I'm not sure if this post will be very useful, but I wrote this for the AADR magazine and wanted to share it. If anything, you can learn about this steroid in case your vet wants to use it.
When I first got into the breed, I did not want to go into it blind so I looked for a mentor. One of the people I considered agreed to sit down and talk with me about conditioning, raising, and handling this breed. I was so excited because I just knew with the success this person had in the show ring, that this meeting would be the beginning of an amazing relationship with them and this breed! You would not have imagined my surprise when this person told me to “DEX” my dog a day before the show to “DRY” them out. I was shocked. I was a newbie in this breed, but even then I knew there was NO WAY I was going to do this to my dog. It wasn’t until recently that I became more interested in why people do this to their dogs, what it is used for and what it does to our dog’s systems.
Drying out a dog is a fairly common practice in the American Pit Bull Terrier because in the conformation show ring, they want their dog to look as lean and muscled as possible. A “wet” dog looses this look, so people do a number of things to make this less apparent. Some people use natural diuretics such as garlic or vinegar, while other’s go so far as to use steroids, the most commonly used, Dexmethasone, commonly called Dex. “Dexing” your dog is usually done during a keep or conditioning program prior to the show the dog is attending. I have heard people using it the day before the show, the day of or even the week of the show.
Dexmethasone is used for many things in the veterinary world and is usually given by injection or by tablet. It is only supposed to be available veterinary prescription in the United States, but since it is not a controlled substance, it can be found fairly easily. When I researched the ways to get this, I was able to find it online without a prescription. It is most commonly used in dogs to treat difficult ear infections, adrenal insufficiency, allergies, asthma, tumor growth, inflammatory bowel disease, emergency shock, nervous system disease, and other related illnesses and diseases. It is also used to test for a dog with Cushing’s syndrome because it elevates the level of cortisol produced by the animal. (Dexamethasone - Pet, Dog and Cat Medication and Prescription List | petMD
) After reading what it was used for, most places I looked had long lists of side effects that can be caused by taking this drug regularly.
The side effects included:
Change in disposition, psychiatric disturbances, including personality changes, irritability, euphoria, or mania and mood swings.
Increase in seizure activity
Increase in food and water intake
Increased susceptibility for viral and bacterial infections
Ulceration of the digestive tract
Abortion of litter in bitches
Polyuria, polydipsia and muscle-wasting
Elevated liver enzymes, fatty liver degeneration
It was noted on one website(Dexamethasone for Veterinary Use
), “Adverse effects due to corticosteroid treatment usually occur with long-term administration of the drug, especially when high doses are used. Alternate-day therapy with short-acting preparations is preferred. Animals that have received long-term therapy should be withdrawn slowly by tapering the dosage and prolonging the interval between doses.”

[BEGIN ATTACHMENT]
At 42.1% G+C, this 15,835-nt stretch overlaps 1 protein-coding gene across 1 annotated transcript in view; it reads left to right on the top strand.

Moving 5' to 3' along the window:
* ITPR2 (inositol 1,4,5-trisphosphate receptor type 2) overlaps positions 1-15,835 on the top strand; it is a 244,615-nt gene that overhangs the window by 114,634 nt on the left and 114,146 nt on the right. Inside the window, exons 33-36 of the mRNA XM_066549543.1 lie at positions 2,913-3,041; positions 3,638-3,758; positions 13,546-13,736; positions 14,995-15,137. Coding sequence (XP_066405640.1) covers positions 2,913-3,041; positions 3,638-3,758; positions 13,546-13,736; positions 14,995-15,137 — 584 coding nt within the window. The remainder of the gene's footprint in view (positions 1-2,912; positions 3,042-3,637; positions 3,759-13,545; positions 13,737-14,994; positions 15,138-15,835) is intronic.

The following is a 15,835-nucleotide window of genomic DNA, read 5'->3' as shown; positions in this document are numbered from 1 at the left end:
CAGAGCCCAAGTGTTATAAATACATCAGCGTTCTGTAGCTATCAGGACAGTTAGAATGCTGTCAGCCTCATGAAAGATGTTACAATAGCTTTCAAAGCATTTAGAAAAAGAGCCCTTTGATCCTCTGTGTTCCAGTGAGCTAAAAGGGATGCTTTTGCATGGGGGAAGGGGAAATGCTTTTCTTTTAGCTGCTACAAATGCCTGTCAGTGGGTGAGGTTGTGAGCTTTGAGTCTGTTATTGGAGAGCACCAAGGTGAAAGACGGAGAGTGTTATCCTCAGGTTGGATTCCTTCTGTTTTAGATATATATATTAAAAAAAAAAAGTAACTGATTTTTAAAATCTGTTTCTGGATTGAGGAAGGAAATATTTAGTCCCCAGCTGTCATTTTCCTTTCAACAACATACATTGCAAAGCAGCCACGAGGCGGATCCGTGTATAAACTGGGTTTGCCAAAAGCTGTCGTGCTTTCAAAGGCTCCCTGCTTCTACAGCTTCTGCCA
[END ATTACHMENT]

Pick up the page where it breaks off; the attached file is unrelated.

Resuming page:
After looking at the side effects, most of these are reasons to rush our dogs to the vet in fear that they have a terrible illness and could possibly loose our animals. Also, a lot of these side effects can cause a dog to dehydrate and with an overly active breed such as the American Pit Bull Terrier, this could happen very quickly. Most people cannot do an IV alone without a vet, and do not have the proper equipment to ensure the dog does not die from dehydration. Giving a dog water alone will not keep it from dying if it has begun to dehydrate. With these side effects, is it worth our animals health to win a trophy or a ribbon?
A side effect that really worried me was the change in disposition. In the breed as strong and as looked down upon as the American Pit Bull Terrier, why would we risk using a drug that could possibly cause them to be aggressive. While a change in disposition does not only mean aggression, it is the one that I would be the most worried about. One thing I pride this breed about is the fact that they have a bullet proof temperament. Why add a drug to their system that could cause them to loose this very important trait and even worse, possibly cause the dog to bite or attack someone unprovoked? This would not just be a problem for the owner, but the breed as a whole. We fight to show people we have this amazing breed with amazing temperaments and then give them stuff to destroy it. Why would we do this?
Re-capping. People give this to their dogs so that they look lean enough to win trophies and ribbons? Yes. Is this common? Apparently, as I hear about it all the time and no one seems alarmed. Has this harmed any dogs? Possibly. Side effects are not always a problem with every animal, but without proper veterinary consultation, who actually knows the amount of animals harmed by this practice and it is never noticed. Now, the big question is one I cannot answer. WHY? Why do people do this to their animals? Why do people take their animal’s life into their hands? I hypothesize that is it ego or just the want for a win, but even that is not a good enough reason to put the animal’s health into their hands.
So, what’s dexing really worth?